It seems fitting that I should upload this on the day before everyone goes on their Easter Egg hunt. I'll be out there too; picking up aluminum Easter "eggs" with my robot grabber arm.Here's another update on my exercising / can collecting efforts. I've come to realize that although in the beginning I started picking up empty aluminum cans while on my walks out of boredom they have now become the focus of my exercise walks. We walk the same one mile route through the neighborhood everyday (yup seven days a week now) and it ain't like walkin' through the woods. At least walking through the woods I have a chance to see wild birds rabbits, squirrels and maybe an occasional deer or something. All we've got in my neighborhood is White-winged doves that have become so tame they're more like pigeons and backyard dogs for whom my passing on the public sidewalk provides (seemingly) the only entertainment of the day so they bark (and bark and bark) appreciatively.(I've found that calmly saying "Hello dog" several times as I approach, pass and leave seems to, over time, accustom them to my presence so that at least the medium sized dogs eventually come to tolerate my passing. All the smaller dogs and Chihuahuas refuse my entreaties for peace and yap incessantly. Also, where there's one dog barking others will join in even though they can't see what they're barking at. One even barks while running in a small circle so as to be sure to bark at his target.)At any rate, I've found that picking up empty aluminum cans is the thing that keeps me walking. I've no doubt that if I was simply walking that same boring route day after day I'd have stopped long ago.Picking up empty aluminum cans turns boring walks into treasure hunts. Although I come back empty handed some days, often as not I return with a can or two; sometimes a dozen or more. And since the church lady donates them to a good cause for me the whole thing becomes my Trifecta:1.) I get exercise which is good for me.2.) I clean up the neighborhood which is good for the neighborhood.3.) I donate the cans to the church lady who donates them to church which does 'churchy' things with the money from selling the cans which is good for the entire community.(Blast from the past)DesertDave's Helpful HintIn the entrance lobby of the Cracker Barrel restaurants they sell a handy dandy little plastic toy "robot arm" made by a company called "Toysmith" which is a toy version of those long grabbers they use in stores to grab stuff off of high shelves. The arm is only about 18 inches long, but I don't have to bend over so far to pick up cans or put my arm into park trash barrels. IIRC the thing cost me less than six bucks. http://boards.fool.com/just-an-update-on-our-recycling-of-al...------------------------------------My trusty ol' grabber arm lost a rubber tip on one of its claws and a few weeks ago the plastic handle developed a crack so I replaced my "robot arm" grabber at the Cracker Barrel the other day. It was $5.99 + tax back then, the new one was $6.99+ tax.But I'm not complaining because the longer metal commercial versions of the grabber arm I've seen cost ten to twenty dollars.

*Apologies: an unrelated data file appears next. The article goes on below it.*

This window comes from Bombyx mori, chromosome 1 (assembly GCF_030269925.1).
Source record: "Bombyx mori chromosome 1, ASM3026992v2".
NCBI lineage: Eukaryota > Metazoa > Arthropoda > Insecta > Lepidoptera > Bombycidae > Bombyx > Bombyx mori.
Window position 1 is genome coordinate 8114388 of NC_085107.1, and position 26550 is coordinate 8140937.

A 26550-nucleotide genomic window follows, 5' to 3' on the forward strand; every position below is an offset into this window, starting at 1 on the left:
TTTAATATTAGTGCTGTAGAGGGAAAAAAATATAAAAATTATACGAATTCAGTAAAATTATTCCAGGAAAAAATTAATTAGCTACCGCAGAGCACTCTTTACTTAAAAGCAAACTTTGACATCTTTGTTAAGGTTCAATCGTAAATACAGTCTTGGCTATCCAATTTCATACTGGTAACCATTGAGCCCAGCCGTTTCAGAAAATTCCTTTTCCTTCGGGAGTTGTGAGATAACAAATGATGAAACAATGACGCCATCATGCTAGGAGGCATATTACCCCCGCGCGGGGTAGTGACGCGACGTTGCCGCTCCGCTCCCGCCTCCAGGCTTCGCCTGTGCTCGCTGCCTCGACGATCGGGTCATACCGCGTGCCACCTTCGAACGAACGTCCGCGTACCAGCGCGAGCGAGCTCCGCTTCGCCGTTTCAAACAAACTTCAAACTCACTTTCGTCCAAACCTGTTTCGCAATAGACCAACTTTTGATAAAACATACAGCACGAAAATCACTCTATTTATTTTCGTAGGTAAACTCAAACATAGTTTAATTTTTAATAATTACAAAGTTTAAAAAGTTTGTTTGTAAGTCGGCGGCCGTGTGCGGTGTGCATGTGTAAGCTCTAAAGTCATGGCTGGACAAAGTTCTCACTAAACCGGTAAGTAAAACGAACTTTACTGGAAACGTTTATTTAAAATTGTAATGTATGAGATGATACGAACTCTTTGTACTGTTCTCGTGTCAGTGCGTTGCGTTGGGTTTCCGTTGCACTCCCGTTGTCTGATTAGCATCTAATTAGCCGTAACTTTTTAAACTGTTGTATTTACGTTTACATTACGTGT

For the past several years I've noted that the crowd that gathers near the public park to watch Fourth of July fireworks is a bunch of litterbugs as far as discarding empty beer cans is concerned.So, on this fifth of July I made it a point to route my walking/exercising path to the park. Sure enough I wasn't disappointed. I'd taken one larger than usual plastic bag with me, but it soon became apparent that it would be insufficient. Luckily a discarded plastic "T-shirt" bag presented itself and I managed (just barely) to stuff all the easy to reach cans into the two bags.If I feel up to it I may run the same route again tomorrow to police up the ones that got away today.
For the past several years I've noted that the crowd that gathers near the public park to watch Fourth of July fireworks is a bunch of litterbugs as far as discarding empty beer cans is concerned.It's amazing how messy people can be.We watched the fireworks down at our private city beach, though there are a lot of tourists in town, and it looks like they stopped checking IDs at 8pm.Anyways, people sat down next to us, and one of the guys had a big oversized sized beer can. Our youngest daughter is 20 months, and she points out anything that we drop or spill or whatnot. When the fireworks ended, and people were packing up, she started squawking (still has a very limited vocabulary) at the beer can. But that didn't phase the guy, even though there was a recycling can 30 feet away in 2 different directions.He left it!As did a lot of people on the beach that night!Our families stuck around a few minutes to gather up all the blankets and little ones. On our way out, I grabbed our one cup, along with several other cups close by and the can, and dropped them into the recycling as we passed it.While picking up all the recycling people leave can be lucrative for some, I'd really wish the stuff just made it into the trash or recycling in the first place.Aaron